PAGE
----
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  • (Score: 5, Insightful) by sjames on Saturday October 28 2017, @07:12PM (16 children)

    by sjames (2882) on Saturday October 28 2017, @07:12PM (#588756) Journal

    The problem is far more complex. Opiates are still the best treatment we have for severe pain. We can minimize their necessity by also legalizing marijuana, but even then there will be a non-zero need for opiates. Some pain just won't relent with an aspirin.

    The problem cuts both ways. Doctors over-prescribing or falling for marketing and prescribing riskier formulations are a problem. On the other side, doctors cutting patients off cold turkey sometimes create street junkies out of otherwise average patients. Most people who take medically indicated opoids will be just fine, but some may need a little help stopping. That should be treated as just another phase of the treatment. Doctor and patient need to be able to be confident that there will be no legal implications to that phase of treatment.

    We also know that stress can make withdrawal much more difficult. For example, getting ambushed by surprise bills for more money than you make in a month "due immediately" and you can't even tell what the hell they're for or why insurance didn't cover it. Meanwhile, the people dunning you are a billing service that has no idea what it's for, just that they're like super sure it's valid even though that means insurance should have covered it.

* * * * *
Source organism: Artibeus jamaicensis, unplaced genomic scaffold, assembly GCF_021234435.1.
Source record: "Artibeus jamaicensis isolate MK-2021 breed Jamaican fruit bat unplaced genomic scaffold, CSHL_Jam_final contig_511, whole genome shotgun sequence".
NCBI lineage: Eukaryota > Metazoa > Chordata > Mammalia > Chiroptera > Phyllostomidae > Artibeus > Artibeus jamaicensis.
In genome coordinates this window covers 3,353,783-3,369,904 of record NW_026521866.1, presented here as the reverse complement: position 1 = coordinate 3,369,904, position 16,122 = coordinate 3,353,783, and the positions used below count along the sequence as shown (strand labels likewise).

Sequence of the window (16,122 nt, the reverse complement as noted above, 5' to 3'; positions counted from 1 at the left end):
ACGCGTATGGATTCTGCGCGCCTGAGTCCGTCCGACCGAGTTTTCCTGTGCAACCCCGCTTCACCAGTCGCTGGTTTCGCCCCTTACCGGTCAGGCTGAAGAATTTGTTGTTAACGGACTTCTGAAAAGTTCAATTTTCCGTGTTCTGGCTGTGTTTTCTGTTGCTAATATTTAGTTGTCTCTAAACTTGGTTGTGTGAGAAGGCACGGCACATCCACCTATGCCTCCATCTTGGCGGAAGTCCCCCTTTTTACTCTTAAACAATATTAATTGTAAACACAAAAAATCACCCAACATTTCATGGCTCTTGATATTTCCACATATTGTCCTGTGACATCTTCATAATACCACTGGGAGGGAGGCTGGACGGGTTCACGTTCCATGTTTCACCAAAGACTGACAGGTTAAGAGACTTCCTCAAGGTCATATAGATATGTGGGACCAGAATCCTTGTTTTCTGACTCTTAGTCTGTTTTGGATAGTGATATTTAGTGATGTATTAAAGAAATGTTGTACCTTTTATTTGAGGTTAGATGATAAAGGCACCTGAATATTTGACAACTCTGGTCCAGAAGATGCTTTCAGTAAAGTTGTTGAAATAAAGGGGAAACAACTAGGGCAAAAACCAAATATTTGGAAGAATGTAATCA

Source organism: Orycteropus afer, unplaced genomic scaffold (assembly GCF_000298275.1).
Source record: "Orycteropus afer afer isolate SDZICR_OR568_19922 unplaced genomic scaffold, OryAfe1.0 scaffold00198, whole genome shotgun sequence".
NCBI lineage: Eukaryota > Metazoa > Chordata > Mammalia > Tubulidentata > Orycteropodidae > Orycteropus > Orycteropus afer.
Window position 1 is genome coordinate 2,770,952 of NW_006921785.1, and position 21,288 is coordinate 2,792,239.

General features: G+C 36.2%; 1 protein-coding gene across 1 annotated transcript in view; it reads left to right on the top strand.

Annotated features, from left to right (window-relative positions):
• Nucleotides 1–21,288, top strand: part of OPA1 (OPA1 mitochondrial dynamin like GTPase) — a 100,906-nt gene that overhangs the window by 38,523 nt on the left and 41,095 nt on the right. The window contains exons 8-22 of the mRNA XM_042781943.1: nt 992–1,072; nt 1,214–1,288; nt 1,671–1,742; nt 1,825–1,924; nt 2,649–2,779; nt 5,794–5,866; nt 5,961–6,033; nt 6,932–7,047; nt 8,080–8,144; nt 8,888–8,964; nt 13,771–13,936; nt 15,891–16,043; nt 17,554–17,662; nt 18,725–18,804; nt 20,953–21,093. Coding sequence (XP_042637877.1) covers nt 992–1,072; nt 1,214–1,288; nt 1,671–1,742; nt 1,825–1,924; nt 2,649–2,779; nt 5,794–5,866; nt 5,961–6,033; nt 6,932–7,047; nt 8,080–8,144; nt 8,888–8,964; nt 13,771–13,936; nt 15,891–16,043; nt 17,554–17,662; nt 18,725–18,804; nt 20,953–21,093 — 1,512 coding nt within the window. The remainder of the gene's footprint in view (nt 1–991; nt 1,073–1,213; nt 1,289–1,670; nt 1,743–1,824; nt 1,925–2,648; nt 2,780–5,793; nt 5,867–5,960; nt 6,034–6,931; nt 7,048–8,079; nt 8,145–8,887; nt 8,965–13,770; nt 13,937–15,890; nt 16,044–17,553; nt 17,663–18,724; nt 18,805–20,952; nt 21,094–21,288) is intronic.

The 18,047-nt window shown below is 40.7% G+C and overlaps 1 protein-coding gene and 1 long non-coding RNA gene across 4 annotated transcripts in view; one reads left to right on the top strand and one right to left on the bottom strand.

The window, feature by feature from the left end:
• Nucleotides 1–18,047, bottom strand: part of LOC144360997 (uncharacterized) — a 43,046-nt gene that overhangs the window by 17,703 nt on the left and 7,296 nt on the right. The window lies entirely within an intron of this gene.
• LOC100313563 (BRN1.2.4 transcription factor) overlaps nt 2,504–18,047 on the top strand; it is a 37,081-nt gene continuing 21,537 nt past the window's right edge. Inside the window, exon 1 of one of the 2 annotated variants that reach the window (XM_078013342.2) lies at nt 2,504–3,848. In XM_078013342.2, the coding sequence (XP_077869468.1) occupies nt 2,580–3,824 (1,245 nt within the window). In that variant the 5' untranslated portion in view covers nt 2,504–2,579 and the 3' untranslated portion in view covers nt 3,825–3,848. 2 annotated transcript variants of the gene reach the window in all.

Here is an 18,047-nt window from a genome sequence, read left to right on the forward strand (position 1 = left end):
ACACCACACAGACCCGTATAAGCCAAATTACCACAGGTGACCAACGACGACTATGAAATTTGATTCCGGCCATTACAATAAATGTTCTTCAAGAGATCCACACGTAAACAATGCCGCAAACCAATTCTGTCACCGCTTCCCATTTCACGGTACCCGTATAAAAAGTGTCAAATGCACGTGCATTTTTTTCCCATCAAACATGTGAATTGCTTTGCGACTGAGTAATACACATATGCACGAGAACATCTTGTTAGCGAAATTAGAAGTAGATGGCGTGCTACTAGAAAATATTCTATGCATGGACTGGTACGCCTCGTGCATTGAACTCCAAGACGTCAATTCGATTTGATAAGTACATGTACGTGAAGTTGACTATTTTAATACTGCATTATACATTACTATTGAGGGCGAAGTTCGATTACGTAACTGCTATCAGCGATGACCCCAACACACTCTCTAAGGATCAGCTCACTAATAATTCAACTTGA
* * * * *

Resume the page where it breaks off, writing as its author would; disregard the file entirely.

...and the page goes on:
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  • (Score: 5, Interesting) by takyon on Saturday October 28 2017, @07:30PM (3 children)

    by takyon (881) <reversethis-{gro ... s} {ta} {noykat}> on Saturday October 28 2017, @07:30PM (#588760) Journal

    We know that cannabis reduces opioid consumption [drugabuse.com] in states that legalize it. We know that kratom has been used as an alternative to opioids [wired.com]. We know that municipalities can reduce deaths by providing safe [cbslocal.com] places [sifnyc.org] for addicts [wbur.org] to shoot up (supervised injection sites [wikipedia.org]).